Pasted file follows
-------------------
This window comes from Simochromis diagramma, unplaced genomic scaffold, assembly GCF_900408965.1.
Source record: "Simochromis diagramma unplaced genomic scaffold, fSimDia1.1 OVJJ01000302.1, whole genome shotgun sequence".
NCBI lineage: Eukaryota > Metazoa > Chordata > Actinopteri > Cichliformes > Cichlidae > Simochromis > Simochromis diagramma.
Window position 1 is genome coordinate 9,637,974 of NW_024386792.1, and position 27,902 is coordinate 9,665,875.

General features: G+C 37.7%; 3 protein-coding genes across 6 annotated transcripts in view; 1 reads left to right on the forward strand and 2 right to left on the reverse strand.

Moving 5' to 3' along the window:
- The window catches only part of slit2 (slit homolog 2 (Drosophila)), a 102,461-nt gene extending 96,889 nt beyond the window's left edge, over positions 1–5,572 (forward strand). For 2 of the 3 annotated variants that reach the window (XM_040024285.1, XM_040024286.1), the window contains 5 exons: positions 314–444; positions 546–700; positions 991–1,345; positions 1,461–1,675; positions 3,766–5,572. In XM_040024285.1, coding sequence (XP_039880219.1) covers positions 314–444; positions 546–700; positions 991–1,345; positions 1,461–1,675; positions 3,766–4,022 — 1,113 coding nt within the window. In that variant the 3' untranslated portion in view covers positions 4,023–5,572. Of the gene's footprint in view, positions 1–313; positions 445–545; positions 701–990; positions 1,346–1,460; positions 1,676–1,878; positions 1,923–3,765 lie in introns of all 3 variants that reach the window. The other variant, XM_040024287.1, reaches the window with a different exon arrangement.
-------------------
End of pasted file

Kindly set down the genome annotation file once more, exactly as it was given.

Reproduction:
This window comes from Simochromis diagramma, unplaced genomic scaffold, assembly GCF_900408965.1.
Source record: "Simochromis diagramma unplaced genomic scaffold, fSimDia1.1 OVJJ01000302.1, whole genome shotgun sequence".
NCBI lineage: Eukaryota > Metazoa > Chordata > Actinopteri > Cichliformes > Cichlidae > Simochromis > Simochromis diagramma.
Window position 1 is genome coordinate 9,637,974 of NW_024386792.1, and position 27,902 is coordinate 9,665,875.

General features: G+C 37.7%; 3 protein-coding genes across 6 annotated transcripts in view; 1 reads left to right on the forward strand and 2 right to left on the reverse strand.

Moving 5' to 3' along the window:
- The window catches only part of slit2 (slit homolog 2 (Drosophila)), a 102,461-nt gene extending 96,889 nt beyond the window's left edge, over positions 1–5,572 (forward strand). For 2 of the 3 annotated variants that reach the window (XM_040024285.1, XM_040024286.1), the window contains 5 exons: positions 314–444; positions 546–700; positions 991–1,345; positions 1,461–1,675; positions 3,766–5,572. In XM_040024285.1, coding sequence (XP_039880219.1) covers positions 314–444; positions 546–700; positions 991–1,345; positions 1,461–1,675; positions 3,766–4,022 — 1,113 coding nt within the window. In that variant the 3' untranslated portion in view covers positions 4,023–5,572. Of the gene's footprint in view, positions 1–313; positions 445–545; positions 701–990; positions 1,346–1,460; positions 1,676–1,878; positions 1,923–3,765 lie in introns of all 3 variants that reach the window. The other variant, XM_040024287.1, reaches the window with a different exon arrangement.